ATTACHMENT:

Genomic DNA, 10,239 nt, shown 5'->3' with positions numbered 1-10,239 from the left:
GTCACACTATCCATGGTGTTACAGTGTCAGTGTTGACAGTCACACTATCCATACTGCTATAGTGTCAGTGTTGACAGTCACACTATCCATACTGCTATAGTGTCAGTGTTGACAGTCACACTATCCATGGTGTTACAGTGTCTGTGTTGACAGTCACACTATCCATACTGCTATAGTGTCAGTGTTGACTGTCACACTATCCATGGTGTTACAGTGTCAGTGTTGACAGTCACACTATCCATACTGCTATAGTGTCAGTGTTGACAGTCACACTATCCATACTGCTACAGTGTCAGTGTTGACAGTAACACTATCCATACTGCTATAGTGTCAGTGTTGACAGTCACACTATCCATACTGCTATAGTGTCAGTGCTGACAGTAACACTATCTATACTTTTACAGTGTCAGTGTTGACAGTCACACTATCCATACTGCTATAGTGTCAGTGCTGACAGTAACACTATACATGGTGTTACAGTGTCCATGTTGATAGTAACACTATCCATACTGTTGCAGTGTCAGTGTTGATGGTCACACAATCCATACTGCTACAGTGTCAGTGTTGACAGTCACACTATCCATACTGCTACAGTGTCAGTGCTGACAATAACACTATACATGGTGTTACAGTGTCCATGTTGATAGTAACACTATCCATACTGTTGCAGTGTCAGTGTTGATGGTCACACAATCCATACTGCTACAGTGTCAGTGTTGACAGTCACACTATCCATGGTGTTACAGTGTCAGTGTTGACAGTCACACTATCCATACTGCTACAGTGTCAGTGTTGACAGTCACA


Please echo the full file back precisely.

Genomic DNA, 10,239 nt, shown 5'->3' with positions numbered 1-10,239 from the left:
GTCACACTATCCATGGTGTTACAGTGTCAGTGTTGACAGTCACACTATCCATACTGCTATAGTGTCAGTGTTGACAGTCACACTATCCATACTGCTATAGTGTCAGTGTTGACAGTCACACTATCCATGGTGTTACAGTGTCTGTGTTGACAGTCACACTATCCATACTGCTATAGTGTCAGTGTTGACTGTCACACTATCCATGGTGTTACAGTGTCAGTGTTGACAGTCACACTATCCATACTGCTATAGTGTCAGTGTTGACAGTCACACTATCCATACTGCTACAGTGTCAGTGTTGACAGTAACACTATCCATACTGCTATAGTGTCAGTGTTGACAGTCACACTATCCATACTGCTATAGTGTCAGTGCTGACAGTAACACTATCTATACTTTTACAGTGTCAGTGTTGACAGTCACACTATCCATACTGCTATAGTGTCAGTGCTGACAGTAACACTATACATGGTGTTACAGTGTCCATGTTGATAGTAACACTATCCATACTGTTGCAGTGTCAGTGTTGATGGTCACACAATCCATACTGCTACAGTGTCAGTGTTGACAGTCACACTATCCATACTGCTACAGTGTCAGTGCTGACAATAACACTATACATGGTGTTACAGTGTCCATGTTGATAGTAACACTATCCATACTGTTGCAGTGTCAGTGTTGATGGTCACACAATCCATACTGCTACAGTGTCAGTGTTGACAGTCACACTATCCATGGTGTTACAGTGTCAGTGTTGACAGTCACACTATCCATACTGCTACAGTGTCAGTGTTGACAGTCACA